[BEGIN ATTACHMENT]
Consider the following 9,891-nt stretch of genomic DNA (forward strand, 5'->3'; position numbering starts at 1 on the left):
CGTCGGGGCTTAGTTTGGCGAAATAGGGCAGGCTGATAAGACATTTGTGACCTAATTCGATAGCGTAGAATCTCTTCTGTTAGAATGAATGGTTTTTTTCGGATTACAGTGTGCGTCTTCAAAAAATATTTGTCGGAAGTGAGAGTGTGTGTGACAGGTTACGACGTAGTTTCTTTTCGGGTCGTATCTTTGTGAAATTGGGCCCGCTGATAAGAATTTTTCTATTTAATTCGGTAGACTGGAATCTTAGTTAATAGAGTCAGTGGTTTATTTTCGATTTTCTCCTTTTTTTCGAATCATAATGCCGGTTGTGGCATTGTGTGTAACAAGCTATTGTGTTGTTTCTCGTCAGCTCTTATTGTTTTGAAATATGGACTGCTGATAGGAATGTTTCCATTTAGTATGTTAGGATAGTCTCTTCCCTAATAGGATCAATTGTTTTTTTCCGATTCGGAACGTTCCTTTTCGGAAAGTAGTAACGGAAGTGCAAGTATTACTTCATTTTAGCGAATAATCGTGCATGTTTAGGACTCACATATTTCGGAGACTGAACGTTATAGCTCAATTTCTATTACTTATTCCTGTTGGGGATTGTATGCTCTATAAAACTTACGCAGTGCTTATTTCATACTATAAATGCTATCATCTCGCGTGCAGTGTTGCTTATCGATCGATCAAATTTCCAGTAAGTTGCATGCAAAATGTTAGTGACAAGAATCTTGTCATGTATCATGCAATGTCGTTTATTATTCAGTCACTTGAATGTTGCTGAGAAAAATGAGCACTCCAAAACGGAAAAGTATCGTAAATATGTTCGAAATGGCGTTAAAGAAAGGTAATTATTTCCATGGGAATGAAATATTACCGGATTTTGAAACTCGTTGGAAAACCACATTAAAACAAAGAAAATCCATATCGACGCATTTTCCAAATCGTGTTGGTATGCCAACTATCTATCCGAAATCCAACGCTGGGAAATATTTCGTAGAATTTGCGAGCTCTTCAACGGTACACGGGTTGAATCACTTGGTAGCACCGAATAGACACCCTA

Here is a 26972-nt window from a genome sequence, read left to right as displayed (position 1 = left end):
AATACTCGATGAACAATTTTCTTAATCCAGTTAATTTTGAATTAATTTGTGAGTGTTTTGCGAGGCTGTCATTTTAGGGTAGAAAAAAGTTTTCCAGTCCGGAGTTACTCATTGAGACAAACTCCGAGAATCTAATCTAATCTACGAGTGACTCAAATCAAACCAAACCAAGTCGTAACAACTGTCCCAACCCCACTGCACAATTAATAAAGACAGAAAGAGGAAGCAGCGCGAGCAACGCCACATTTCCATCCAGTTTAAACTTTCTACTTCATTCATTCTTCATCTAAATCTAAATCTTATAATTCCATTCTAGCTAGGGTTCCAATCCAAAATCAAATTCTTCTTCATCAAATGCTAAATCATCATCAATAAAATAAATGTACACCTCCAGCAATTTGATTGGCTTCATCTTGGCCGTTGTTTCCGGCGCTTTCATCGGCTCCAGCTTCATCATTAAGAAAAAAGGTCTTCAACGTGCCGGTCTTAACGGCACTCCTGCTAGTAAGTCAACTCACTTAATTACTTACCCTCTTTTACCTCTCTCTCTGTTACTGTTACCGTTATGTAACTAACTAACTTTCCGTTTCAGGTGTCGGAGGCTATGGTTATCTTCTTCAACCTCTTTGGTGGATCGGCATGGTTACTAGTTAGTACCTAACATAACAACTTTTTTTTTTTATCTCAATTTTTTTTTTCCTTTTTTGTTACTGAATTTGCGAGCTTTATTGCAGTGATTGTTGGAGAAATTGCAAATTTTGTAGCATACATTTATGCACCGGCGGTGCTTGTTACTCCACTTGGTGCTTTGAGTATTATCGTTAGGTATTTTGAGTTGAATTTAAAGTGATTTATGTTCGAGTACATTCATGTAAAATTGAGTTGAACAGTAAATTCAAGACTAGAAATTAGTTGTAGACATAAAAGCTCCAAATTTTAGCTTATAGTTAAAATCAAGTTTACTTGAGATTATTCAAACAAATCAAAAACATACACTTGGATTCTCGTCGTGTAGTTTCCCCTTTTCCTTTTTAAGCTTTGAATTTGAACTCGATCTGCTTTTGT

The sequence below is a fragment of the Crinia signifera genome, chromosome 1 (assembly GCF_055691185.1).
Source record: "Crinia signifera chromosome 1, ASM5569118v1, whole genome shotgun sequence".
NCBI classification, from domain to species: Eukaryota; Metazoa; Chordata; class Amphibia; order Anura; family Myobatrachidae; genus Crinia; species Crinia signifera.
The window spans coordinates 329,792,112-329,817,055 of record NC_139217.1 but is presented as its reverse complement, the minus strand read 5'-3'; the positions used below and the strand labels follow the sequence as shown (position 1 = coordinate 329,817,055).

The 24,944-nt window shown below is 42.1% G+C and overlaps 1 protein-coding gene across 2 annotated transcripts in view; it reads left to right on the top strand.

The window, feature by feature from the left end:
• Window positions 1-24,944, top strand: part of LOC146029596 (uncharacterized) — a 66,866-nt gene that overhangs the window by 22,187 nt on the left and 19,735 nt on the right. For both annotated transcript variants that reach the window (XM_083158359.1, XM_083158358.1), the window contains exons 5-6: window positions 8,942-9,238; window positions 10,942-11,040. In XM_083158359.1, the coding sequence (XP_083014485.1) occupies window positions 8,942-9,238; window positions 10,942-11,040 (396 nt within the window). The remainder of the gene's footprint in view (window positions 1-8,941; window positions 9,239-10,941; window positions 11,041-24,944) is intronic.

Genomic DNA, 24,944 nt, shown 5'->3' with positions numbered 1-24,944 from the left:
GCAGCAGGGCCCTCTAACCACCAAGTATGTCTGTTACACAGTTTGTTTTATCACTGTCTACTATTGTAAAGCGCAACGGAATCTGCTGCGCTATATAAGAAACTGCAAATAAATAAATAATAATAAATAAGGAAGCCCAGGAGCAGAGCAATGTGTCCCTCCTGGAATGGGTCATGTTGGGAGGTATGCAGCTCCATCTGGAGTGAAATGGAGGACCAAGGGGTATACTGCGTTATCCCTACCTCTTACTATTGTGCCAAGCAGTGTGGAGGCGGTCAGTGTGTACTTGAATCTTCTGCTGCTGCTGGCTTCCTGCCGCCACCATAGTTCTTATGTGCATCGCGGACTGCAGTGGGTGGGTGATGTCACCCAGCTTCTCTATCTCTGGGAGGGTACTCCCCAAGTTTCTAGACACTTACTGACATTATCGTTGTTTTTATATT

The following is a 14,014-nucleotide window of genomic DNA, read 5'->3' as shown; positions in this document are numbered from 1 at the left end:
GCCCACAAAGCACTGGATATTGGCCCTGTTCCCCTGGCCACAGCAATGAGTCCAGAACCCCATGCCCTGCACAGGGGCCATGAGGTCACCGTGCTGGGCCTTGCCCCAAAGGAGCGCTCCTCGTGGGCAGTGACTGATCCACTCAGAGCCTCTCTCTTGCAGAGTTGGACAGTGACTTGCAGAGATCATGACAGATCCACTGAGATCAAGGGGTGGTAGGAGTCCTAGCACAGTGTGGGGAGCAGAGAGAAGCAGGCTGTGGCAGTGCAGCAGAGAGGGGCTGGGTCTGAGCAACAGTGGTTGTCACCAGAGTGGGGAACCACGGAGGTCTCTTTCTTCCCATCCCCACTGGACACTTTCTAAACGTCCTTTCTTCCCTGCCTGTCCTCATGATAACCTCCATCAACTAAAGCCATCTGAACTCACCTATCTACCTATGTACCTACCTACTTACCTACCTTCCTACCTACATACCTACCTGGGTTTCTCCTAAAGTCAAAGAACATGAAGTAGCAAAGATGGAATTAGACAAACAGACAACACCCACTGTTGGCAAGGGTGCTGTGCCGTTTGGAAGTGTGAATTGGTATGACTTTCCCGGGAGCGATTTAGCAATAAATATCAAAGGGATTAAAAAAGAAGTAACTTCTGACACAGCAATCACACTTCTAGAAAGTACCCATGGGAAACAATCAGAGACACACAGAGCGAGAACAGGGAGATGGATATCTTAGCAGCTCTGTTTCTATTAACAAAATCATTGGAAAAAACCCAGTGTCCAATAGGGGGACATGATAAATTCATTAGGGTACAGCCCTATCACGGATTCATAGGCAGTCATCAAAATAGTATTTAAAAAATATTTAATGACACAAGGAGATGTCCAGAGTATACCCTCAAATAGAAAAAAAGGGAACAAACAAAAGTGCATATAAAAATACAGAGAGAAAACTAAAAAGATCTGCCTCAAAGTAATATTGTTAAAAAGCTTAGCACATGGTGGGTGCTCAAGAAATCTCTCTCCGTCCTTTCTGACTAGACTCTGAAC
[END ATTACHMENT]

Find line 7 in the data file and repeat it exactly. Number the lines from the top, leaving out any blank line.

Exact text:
NCBI classification, from domain to species: Eukaryota; Metazoa; Chordata; class Amphibia; order Anura; family Myobatrachidae; genus Crinia; species Crinia signifera.